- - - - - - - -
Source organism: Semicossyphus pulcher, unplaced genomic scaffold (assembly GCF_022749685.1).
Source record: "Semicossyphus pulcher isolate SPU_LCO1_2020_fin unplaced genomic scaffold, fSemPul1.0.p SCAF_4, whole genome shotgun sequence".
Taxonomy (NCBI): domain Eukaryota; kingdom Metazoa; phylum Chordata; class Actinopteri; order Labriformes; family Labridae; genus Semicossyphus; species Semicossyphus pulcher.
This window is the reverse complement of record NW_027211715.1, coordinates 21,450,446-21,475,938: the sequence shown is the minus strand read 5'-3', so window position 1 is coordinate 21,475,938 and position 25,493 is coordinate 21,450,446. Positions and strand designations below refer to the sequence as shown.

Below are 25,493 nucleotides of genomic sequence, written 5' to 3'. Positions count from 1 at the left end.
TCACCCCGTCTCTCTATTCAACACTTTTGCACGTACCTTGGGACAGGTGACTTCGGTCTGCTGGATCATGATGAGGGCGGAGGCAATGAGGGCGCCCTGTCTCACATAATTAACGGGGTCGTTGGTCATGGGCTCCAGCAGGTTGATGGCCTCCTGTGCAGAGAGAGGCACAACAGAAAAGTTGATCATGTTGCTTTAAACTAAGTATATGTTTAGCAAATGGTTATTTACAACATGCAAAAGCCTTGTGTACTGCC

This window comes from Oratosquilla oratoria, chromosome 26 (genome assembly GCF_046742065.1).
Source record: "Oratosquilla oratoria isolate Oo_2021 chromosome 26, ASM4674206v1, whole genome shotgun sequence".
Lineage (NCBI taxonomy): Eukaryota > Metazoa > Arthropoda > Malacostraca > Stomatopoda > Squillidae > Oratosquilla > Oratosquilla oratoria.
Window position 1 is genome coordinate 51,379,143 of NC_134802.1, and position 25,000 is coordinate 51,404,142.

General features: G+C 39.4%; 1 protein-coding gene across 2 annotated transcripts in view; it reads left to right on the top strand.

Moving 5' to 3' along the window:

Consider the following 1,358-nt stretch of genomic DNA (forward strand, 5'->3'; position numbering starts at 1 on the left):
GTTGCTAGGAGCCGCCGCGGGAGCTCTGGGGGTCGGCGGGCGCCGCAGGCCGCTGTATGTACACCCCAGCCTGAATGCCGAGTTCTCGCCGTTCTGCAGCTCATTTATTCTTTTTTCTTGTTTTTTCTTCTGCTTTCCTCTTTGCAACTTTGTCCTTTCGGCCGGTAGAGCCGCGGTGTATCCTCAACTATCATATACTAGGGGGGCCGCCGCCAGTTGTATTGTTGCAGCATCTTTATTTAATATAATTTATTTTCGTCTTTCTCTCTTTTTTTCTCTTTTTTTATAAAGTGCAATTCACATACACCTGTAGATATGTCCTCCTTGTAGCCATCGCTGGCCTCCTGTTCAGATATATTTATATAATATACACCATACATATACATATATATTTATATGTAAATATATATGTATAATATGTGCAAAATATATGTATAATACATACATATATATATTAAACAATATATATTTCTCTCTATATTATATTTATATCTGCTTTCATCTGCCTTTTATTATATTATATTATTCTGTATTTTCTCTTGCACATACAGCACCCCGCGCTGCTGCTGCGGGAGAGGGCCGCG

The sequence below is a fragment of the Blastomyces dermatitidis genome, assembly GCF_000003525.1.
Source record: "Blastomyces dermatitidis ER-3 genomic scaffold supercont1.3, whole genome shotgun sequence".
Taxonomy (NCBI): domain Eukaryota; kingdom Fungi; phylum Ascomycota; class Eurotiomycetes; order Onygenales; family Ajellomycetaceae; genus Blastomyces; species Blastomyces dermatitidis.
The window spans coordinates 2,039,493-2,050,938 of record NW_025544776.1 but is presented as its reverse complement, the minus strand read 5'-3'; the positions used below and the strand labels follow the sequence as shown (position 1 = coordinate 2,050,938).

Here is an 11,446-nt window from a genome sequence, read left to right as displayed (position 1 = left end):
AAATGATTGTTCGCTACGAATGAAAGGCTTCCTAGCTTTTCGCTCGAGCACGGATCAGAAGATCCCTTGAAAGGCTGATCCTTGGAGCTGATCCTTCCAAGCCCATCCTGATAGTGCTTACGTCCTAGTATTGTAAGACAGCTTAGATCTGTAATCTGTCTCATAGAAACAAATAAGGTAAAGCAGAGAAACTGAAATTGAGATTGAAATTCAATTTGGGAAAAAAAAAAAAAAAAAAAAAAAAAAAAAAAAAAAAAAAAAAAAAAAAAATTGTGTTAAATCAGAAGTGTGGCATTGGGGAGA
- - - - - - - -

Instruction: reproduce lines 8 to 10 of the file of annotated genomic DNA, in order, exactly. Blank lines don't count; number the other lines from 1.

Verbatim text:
Source record: "Oratosquilla oratoria isolate Oo_2021 chromosome 26, ASM4674206v1, whole genome shotgun sequence".
Lineage (NCBI taxonomy): Eukaryota > Metazoa > Arthropoda > Malacostraca > Stomatopoda > Squillidae > Oratosquilla > Oratosquilla oratoria.
Window position 1 is genome coordinate 51,379,143 of NC_134802.1, and position 25,000 is coordinate 51,404,142.